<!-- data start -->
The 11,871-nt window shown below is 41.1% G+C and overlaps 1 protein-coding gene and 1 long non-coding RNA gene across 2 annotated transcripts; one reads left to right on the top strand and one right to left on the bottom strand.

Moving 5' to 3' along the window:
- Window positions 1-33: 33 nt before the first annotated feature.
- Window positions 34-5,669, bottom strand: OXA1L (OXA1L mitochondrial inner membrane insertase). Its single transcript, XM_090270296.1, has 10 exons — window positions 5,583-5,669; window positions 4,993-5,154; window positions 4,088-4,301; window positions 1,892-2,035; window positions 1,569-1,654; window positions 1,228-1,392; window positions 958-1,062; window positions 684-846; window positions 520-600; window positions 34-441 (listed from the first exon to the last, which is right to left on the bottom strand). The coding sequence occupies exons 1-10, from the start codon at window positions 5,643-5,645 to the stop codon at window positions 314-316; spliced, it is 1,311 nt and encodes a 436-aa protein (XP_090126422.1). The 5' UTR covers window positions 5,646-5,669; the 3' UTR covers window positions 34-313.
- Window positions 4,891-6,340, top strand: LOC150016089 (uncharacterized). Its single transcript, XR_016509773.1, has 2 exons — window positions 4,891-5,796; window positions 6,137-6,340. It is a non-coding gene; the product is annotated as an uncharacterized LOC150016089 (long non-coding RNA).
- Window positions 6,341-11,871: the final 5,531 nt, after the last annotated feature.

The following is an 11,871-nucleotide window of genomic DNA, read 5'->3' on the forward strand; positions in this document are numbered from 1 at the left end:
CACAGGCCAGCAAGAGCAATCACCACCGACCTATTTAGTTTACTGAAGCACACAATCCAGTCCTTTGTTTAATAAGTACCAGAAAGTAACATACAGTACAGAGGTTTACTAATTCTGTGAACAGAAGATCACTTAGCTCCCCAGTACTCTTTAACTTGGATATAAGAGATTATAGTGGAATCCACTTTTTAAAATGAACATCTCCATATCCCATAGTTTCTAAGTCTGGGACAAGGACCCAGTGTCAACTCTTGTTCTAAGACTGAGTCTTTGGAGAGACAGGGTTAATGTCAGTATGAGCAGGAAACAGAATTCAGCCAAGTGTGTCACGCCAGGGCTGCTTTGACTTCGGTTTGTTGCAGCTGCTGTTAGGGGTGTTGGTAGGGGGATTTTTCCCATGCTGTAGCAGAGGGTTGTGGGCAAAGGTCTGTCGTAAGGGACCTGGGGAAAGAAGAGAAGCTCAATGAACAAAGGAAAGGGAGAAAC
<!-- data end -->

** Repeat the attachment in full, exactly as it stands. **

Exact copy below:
The 11,871-nt window shown below is 41.1% G+C and overlaps 1 protein-coding gene and 1 long non-coding RNA gene across 2 annotated transcripts; one reads left to right on the top strand and one right to left on the bottom strand.

Moving 5' to 3' along the window:
- Window positions 1-33: 33 nt before the first annotated feature.
- Window positions 34-5,669, bottom strand: OXA1L (OXA1L mitochondrial inner membrane insertase). Its single transcript, XM_090270296.1, has 10 exons — window positions 5,583-5,669; window positions 4,993-5,154; window positions 4,088-4,301; window positions 1,892-2,035; window positions 1,569-1,654; window positions 1,228-1,392; window positions 958-1,062; window positions 684-846; window positions 520-600; window positions 34-441 (listed from the first exon to the last, which is right to left on the bottom strand). The coding sequence occupies exons 1-10, from the start codon at window positions 5,643-5,645 to the stop codon at window positions 314-316; spliced, it is 1,311 nt and encodes a 436-aa protein (XP_090126422.1). The 5' UTR covers window positions 5,646-5,669; the 3' UTR covers window positions 34-313.
- Window positions 4,891-6,340, top strand: LOC150016089 (uncharacterized). Its single transcript, XR_016509773.1, has 2 exons — window positions 4,891-5,796; window positions 6,137-6,340. It is a non-coding gene; the product is annotated as an uncharacterized LOC150016089 (long non-coding RNA).
- Window positions 6,341-11,871: the final 5,531 nt, after the last annotated feature.

The following is an 11,871-nucleotide window of genomic DNA, read 5'->3' on the forward strand; positions in this document are numbered from 1 at the left end:
CACAGGCCAGCAAGAGCAATCACCACCGACCTATTTAGTTTACTGAAGCACACAATCCAGTCCTTTGTTTAATAAGTACCAGAAAGTAACATACAGTACAGAGGTTTACTAATTCTGTGAACAGAAGATCACTTAGCTCCCCAGTACTCTTTAACTTGGATATAAGAGATTATAGTGGAATCCACTTTTTAAAATGAACATCTCCATATCCCATAGTTTCTAAGTCTGGGACAAGGACCCAGTGTCAACTCTTGTTCTAAGACTGAGTCTTTGGAGAGACAGGGTTAATGTCAGTATGAGCAGGAAACAGAATTCAGCCAAGTGTGTCACGCCAGGGCTGCTTTGACTTCGGTTTGTTGCAGCTGCTGTTAGGGGTGTTGGTAGGGGGATTTTTCCCATGCTGTAGCAGAGGGTTGTGGGCAAAGGTCTGTCGTAAGGGACCTGGGGAAAGAAGAGAAGCTCAATGAACAAAGGAAAGGGAGAAAC